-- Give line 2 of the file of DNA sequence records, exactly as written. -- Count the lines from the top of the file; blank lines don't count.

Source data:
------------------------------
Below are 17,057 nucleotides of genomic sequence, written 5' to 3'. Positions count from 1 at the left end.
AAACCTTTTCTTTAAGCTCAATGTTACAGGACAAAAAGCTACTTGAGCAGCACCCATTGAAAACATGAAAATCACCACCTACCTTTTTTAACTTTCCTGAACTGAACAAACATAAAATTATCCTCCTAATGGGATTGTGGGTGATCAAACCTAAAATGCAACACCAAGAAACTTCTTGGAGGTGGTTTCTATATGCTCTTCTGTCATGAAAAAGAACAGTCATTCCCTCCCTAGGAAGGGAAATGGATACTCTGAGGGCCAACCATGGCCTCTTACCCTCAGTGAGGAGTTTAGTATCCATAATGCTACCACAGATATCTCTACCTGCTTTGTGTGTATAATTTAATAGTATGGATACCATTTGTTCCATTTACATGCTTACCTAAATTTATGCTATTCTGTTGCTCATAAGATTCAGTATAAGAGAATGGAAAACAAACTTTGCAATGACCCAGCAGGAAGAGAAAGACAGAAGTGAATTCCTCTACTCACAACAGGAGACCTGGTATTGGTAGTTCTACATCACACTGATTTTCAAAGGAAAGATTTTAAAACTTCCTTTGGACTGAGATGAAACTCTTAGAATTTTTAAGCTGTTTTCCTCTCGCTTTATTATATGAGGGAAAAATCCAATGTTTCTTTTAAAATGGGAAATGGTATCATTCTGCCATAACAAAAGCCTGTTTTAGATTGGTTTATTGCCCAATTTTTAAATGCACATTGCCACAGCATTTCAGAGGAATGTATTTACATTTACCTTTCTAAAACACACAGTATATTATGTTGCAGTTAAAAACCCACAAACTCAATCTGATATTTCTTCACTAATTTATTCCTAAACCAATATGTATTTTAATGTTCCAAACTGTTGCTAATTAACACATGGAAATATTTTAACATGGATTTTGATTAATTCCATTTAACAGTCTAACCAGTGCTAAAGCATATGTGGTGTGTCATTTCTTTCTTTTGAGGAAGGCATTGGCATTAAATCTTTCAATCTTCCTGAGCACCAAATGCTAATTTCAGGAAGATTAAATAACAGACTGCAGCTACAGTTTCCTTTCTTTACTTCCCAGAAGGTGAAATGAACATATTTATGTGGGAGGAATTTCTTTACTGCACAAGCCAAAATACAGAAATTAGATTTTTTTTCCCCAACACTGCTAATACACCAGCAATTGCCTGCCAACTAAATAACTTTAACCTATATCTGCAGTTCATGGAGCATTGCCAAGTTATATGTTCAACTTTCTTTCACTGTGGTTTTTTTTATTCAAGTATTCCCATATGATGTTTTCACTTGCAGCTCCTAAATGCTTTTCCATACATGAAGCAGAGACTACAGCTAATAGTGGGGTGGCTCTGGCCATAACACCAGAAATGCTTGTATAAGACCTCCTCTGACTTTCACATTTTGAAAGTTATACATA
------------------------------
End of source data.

AAACCTTTTCTTTAAGCTCAATGTTACAGGACAAAAAGCTACTTGAGCAGCACCCATTGAAAACATGAAAATCACCACCTACCTTTTTTAACTTTCCTGAACTGAACAAACATAAAATTATCCTCCTAATGGGATTGTGGGTGATCAAACCTAAAATGCAACACCAAGAAACTTCTTGGAGGTGGTTTCTATATGCTCTTCTGTCATGAAAAAGAACAGTCATTCCCTCCCTAGGAAGGGAAATGGATACTCTGAGGGCCAACCATGGCCTCTTACCCTCAGTGAGGAGTTTAGTATCCATAATGCTACCACAGATATCTCTACCTGCTTTGTGTGTATAATTTAATAGTATGGATACCATTTGTTCCATTTACATGCTTACCTAAATTTATGCTATTCTGTTGCTCATAAGATTCAGTATAAGAGAATGGAAAACAAACTTTGCAATGACCCAGCAGGAAGAGAAAGACAGAAGTGAATTCCTCTACTCACAACAGGAGACCTGGTATTGGTAGTTCTACATCACACTGATTTTCAAAGGAAAGATTTTAAAACTTCCTTTGGACTGAGATGAAACTCTTAGAATTTTTAAGCTGTTTTCCTCTCGCTTTATTATATGAGGGAAAAATCCAATGTTTCTTTTAAAATGGGAAATGGTATCATTCTGCCATAACAAAAGCCTGTTTTAGATTGGTTTATTGCCCAATTTTTAAATGCACATTGCCACAGCATTTCAGAGGAATGTATTTACATTTACCTTTCTAAAACACACAGTATATTATGTTGCAGTTAAAAACCCACAAACTCAATCTGATATTTCTTCACTAATTTATTCCTAAACCAATATGTATTTTAATGTTCCAAACTGTTGCTAATTAACACATGGAAATATTTTAACATGGATTTTGATTAATTCCATTTAACAGTCTAACCAGTGCTAAAGCATATGTGGTGTGTCATTTCTTTCTTTTGAGGAAGGCATTGGCATTAAATCTTTCAATCTTCCTGAGCACCAAATGCTAATTTCAGGAAGATTAAATAACAGACTGCAGCTACAGTTTCCTTTCTTTACTTCCCAGAAGGTGAAATGAACATATTTATGTGGGAGGAATTTCTTTACTGCACAAGCCAAAATACAGAAATTAGATTTTTTTTCCCCAACACTGCTAATACACCAGCAATTGCCTGCCAACTAAATAACTTTAACCTATATCTGCAGTTCATGGAGCATTGCCAAGTTATATGTTCAACTTTCTTTCACTGTGGTTTTTTTTATTCAAGTATTCCCATATGATGTTTTCACTTGCAGCTCCTAAATGCTTTTCCATACATGAAGCAGAGACTACAGCTAATAGTGGGGTGGCTCTGGCCATAACACCAGAAATGCTTGTATAAGACCTCCTCTGACTTTCACATTTTGAAAGTTATACATA